Photos have emerged in recent weeks of the Chinese tank called the “VT4/VT-4” parked in an area believed to be a testing ground for Pakistani armored units. This scant evidence is interpreted as the first phase in a transaction to acquire hundreds of the tanks from Norinco so Pakistan can properly modernize its fleet.
But there’s been persistent chatter since 2016 that Islamabad is more enthusiastic about tanks from either Turkey or Ukraine for its ground forces. Although Pakistan assembles its own third-generation tank, the Al Khalid, with 70% of its parts reportedly supplied by local subcontractors, recent innovations in armor technology have left Heavy Industries Taxila’s (HIT) premier model wanting.
Pakistan’s army maintains somewhere in the neighborhood of 2,000 tanks. But the majority of these are obsolescent Chinese Type 59/69’s. These are augmented by 320 T-80UD tanks and an unknown quantity of Chinese Type 85/85-II’s. In 2002 the first Al Khalid tanks, which were licensed from a Chinese model known as the Type 90/90-II, were delivered by HIT and since then at least 300 have rolled out of its main production facility. A modernization program for old Type 59’s is also underway wherein HIT rebuilds them into the up-armored and up-gunned Al Zarrar standard.
Most of the Al Khalid’s parts are made in Pakistan but its power plant is an imported 6TD-2 diesel engine from Ukraine. The hunter killer fire control system and the thermal sights are believed to be Chinese while the main gun is based on the ubiquitous Soviet 2A46M that Pakistani sources claim can fire anti-tank missiles. The Al Khalid’s other armaments include a 7.62x54mm coaxial machine gun and a locally made 12.7mm machine gun similar to the Chinese W85.
Unfortunately, the Al Khalid is beset by issues related to its age. As a Chinese design from the late 1980s its armor combines rolled steel with ceramic/plastic inserts and a turret whose frontal arc contains two spaced compartments welded into place for absorbing direct hits. For countermeasures, the Al Khalid’s turret carries reactive panels on either side of the main gun and smoke grenade dischargers in front of the distinctive storage bin that frames the turret rear. But these features are no longer effective against the new generation of anti-tank missiles India is either developing or plans on acquiring.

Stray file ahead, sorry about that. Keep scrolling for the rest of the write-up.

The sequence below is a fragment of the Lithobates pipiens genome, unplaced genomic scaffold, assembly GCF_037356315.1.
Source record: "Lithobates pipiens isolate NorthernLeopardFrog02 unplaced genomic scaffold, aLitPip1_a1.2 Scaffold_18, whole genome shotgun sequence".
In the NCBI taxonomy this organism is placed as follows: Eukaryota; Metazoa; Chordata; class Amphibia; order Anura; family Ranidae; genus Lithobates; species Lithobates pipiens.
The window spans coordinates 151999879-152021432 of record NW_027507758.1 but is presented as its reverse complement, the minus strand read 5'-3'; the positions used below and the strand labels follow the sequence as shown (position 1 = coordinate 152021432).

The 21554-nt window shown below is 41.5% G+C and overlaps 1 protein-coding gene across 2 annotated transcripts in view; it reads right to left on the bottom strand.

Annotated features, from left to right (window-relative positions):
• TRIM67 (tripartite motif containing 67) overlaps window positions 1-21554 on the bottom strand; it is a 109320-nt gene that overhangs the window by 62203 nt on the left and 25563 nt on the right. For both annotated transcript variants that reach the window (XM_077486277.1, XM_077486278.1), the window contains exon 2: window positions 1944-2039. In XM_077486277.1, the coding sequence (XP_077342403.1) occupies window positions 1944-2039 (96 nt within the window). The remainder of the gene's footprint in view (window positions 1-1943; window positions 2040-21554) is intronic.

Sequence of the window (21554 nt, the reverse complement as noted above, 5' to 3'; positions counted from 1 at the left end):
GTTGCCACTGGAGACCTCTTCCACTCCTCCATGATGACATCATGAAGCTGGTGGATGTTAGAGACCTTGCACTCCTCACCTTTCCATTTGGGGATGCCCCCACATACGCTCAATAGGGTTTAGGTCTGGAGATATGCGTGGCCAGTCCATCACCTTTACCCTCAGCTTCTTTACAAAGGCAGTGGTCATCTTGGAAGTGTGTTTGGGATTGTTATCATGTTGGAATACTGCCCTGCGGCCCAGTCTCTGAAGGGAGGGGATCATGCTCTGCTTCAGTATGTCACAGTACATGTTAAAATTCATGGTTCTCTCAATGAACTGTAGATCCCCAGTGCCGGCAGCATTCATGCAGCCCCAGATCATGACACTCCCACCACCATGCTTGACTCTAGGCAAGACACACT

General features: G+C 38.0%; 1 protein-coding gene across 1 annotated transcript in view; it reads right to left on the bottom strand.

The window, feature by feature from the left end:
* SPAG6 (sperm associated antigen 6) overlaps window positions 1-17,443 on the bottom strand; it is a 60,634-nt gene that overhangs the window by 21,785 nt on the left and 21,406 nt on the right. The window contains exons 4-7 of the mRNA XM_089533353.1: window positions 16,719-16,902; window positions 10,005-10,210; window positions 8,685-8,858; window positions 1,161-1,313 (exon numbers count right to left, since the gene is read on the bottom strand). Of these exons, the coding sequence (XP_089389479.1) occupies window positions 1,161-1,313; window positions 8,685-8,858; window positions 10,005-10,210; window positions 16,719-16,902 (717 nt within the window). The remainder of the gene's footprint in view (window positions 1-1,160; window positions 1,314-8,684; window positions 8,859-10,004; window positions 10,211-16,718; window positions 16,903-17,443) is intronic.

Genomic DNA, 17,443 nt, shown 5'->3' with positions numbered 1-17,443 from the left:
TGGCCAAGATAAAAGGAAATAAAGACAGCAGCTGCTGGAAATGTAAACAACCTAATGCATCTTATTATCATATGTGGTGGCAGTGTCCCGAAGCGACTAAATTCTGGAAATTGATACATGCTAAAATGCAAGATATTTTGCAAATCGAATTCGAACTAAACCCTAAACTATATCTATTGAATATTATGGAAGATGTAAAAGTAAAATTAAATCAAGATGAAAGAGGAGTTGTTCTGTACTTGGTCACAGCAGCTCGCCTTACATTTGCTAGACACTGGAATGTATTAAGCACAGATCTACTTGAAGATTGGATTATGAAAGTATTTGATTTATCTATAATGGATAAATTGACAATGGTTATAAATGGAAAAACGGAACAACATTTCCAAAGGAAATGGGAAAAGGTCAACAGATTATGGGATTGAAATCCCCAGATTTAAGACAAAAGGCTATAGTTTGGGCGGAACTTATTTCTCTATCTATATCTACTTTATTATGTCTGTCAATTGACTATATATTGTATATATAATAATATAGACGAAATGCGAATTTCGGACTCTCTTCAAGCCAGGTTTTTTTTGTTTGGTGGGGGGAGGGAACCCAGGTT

The advent of active protection systems, remote control weapons, modular armor panels, and urban combat upgrades are all doing their bit diminishing the Al Khalid’s appeal. HIT tried to compensate for these faults in 2017 and announced the beginning of “Al Khalid 2” production. But HIT did admit budget constraints keep it from increasing the small number of tanks it can assemble per year.
Since the Al Khalid 2’s improvements haven’t been revealed it isn’t too surprising that alternatives are under review. Pakistan imported its first tanks from China after the disastrous 1965 war and is the most loyal customer of Norinco’s armor catalog. It makes sense for the army to try out the new VT-4 tank whose myriad improvements hint at what the next Al Khalid should be.
In a strange twist, Ukraine could be lobbying for its own T-84 Oplot tanks after the successful 2016 deal to import “motor-transmission kits” that span diesel engines, transmissions, air purifiers, and additional armor panels–spare parts meant for the Al Khalid. This makes Pakistan the latest contest pitting the VT-4 against the Oplot almost two years since they squared off in Thailand.
Whether or not Pakistan bets on a third MBT, this time Turkey’s unproven Altay, is really guesswork. Ankara and Islamabad have solid ties as far as commerce and trade go but the Altay’s reliance on a Western European supply chain at a time when Turkey is pivoting away from the EU leaves too much uncertain. Indeed, after a decade of testing Turkey’s first “indigenous” tank is in development hell with no guaranteed foreign supplier for its engine (Japan and Austria were nixed) and no domestic production yet.
If Pakistan keeps striving for a mixed tank fleet in the coming years the outcome should be inconclusive. Its modest defense budget can only afford a few hundred more to join its motley armored corps. Taking the long view isn’t encouraging either. From a historical perspective, between 1947 and 1971 Pakistan’s ground forces never won a conventional war against India so the advantage of any new tanks against the T-90S–a model with its fair share of problems–is dubious.
Perhaps an alternate strategy can lead to better results. The costs surrounding guidance systems, portable anti-tank weapons, and the materials for assembling both are on a downward trend. Considering Pakistan’s advances in aerospace and drone technology, then maybe smart munitions are the sensible option.
But what’s left out of the discussion is the doctrine the Pakistani army may be adhering to. If a limited ground war is a likelihood then buying hundreds of current-generation tanks is paramount. In light of its geopolitical leanings, China remains the best choice and likely supplier of new tanks since it’s easier for the production to be shared with Pakistan.